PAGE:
‘the branch of technology that deals with dimensions and tolerances of less than 100 nanometers, especially the manipulation of individual atoms and molecules.’
Nanotechnology is science, engineering, and technology conducted at the nanoscale, which is about 1 to 100 nanometers.
Physicist Richard Feynman, the father of nanotechnology.
Nanoscience and nanotechnology are the study and application of extremely small things and can be used across all the other science fields, such as chemistry, biology, physics, materials science, and engineering.
The ideas and concepts behind nanoscience and nanotechnology started with a talk entitled “There’s Plenty of Room at the Bottom” by physicist Richard Feynman at an American Physical Society meeting at the California Institute of Technology (CalTech) on December 29, 1959, long before the term nanotechnology was used. In his talk, Feynman described a process in which scientists would be able to manipulate and control individual atoms and molecules. Over a decade later, in his explorations of ultraprecision machining, Professor Norio Taniguchi coined the term nanotechnology. It wasn’t until 1981, with the development of the scanning tunnelling microscope that could “see” individual atoms, that modern nanotechnology began.
Medieval stained glass windows are an example of how nanotechnology was used in the pre-modern era.
It’s hard to imagine just how small nanotechnology is. One nanometer is a billionth of a meter or 10-9 of a meter. Here are a few illustrative examples:
There are 25,400,000 nanometers in an inch
A sheet of newspaper is about 100,000 nanometers thick
On a comparative scale, if a marble were a nanometer, then one meter would be the size of the Earth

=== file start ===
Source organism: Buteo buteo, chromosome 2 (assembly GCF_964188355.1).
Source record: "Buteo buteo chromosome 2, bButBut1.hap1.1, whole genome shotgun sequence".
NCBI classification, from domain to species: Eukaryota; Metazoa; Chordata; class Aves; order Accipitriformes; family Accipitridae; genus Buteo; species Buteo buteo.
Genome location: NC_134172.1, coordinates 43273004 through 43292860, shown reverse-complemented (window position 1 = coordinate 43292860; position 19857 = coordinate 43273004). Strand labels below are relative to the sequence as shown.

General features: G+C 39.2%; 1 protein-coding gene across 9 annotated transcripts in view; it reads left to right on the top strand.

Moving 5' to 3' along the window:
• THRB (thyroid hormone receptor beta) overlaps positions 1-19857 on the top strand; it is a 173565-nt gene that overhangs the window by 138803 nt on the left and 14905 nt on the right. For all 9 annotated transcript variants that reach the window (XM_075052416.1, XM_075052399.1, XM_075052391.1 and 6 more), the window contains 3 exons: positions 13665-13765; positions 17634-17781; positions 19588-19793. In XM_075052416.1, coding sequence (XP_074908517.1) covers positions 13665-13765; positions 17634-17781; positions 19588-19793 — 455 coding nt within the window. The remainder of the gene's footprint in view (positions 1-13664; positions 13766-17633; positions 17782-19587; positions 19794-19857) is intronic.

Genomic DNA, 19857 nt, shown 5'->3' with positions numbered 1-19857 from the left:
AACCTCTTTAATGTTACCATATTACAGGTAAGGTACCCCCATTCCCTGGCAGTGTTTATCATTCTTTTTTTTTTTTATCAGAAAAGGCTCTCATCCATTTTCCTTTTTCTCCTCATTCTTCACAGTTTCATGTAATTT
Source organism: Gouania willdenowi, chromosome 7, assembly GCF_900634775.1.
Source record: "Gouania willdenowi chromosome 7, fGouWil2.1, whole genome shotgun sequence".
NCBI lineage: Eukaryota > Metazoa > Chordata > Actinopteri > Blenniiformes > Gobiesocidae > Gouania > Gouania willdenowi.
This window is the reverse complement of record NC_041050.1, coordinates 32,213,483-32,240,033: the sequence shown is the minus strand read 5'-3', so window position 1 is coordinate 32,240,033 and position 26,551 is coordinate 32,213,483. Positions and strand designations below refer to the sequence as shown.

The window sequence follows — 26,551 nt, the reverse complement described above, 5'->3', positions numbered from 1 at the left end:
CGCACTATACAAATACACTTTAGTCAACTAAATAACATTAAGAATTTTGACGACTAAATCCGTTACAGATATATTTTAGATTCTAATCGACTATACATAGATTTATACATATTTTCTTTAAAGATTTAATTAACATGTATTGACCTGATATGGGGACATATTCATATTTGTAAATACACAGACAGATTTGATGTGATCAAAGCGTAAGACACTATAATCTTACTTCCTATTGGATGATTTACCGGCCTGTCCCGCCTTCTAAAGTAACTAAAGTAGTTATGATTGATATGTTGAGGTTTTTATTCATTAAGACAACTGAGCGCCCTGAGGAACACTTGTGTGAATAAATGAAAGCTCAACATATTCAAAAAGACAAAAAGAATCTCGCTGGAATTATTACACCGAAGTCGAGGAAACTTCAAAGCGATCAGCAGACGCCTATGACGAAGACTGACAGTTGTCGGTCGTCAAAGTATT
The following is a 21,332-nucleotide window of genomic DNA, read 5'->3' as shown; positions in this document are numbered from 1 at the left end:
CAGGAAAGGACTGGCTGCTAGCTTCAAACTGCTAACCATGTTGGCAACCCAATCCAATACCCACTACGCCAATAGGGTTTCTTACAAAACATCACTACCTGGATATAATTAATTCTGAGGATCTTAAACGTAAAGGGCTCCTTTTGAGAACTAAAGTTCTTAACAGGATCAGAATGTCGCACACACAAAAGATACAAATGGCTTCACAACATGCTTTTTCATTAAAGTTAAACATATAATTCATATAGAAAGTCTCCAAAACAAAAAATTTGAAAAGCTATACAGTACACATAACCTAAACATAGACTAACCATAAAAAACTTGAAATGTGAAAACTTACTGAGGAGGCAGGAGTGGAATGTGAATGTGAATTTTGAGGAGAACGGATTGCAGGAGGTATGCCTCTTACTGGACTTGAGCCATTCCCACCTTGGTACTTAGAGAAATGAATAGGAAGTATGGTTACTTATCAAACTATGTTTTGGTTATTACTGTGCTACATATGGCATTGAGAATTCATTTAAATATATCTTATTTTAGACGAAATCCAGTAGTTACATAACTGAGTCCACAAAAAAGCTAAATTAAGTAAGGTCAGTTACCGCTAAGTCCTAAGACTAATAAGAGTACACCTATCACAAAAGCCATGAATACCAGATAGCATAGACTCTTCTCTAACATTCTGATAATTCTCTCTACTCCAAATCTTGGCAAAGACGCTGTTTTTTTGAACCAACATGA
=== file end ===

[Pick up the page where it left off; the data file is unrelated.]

Nanoscience and nanotechnology involve the ability to see and to control individual atoms and molecules. Everything on Earth is made up of atoms—the food we eat, the clothes we wear, the buildings and houses we live in, and our own bodies.
But something as small as an atom is impossible to see with the naked eye. In fact, it’s impossible to see with the microscopes typically used in high school science classes. The microscopes needed to see things at the nanoscale were invented relatively recently—about 30 years ago.
Once scientists had the right tools, such as the scanning tunnelling microscope (STM) and the atomic force microscope (AFM), the age of nanotechnology was born.
Although modern nanoscience and nanotechnology are quite new, nanoscale materials were used for centuries. Alternate-sized gold and silver particles created colours in the stained glass windows of medieval churches hundreds of years ago. The artists back then just didn’t know that the process they used to create these beautiful works of art actually led to changes in the composition of the materials they were working with.
Today’s scientists and engineers are finding a wide variety of ways to deliberately make materials at the nanoscale to take advantage of their enhanced properties such as higher strength, lighter weight, increased control of light spectrum, and greater chemical reactivity than their larger-scale counterparts.
Self-cleaning I – the “Lotus-Effect”
Figure 1: The lotus plant (Nelumbo nucifera).
The lotus plant above (Nelumbo nucifera) is revered in Asia for its exceptional cleanness. Although it grows in muddy waters, its leaves always appear immaculately clean. The plants’ leaves are superhydrophobic, i.e. drops of water roll off free of residue, taking any impurities with them.
The lotus plant (Nelumbo nucifera)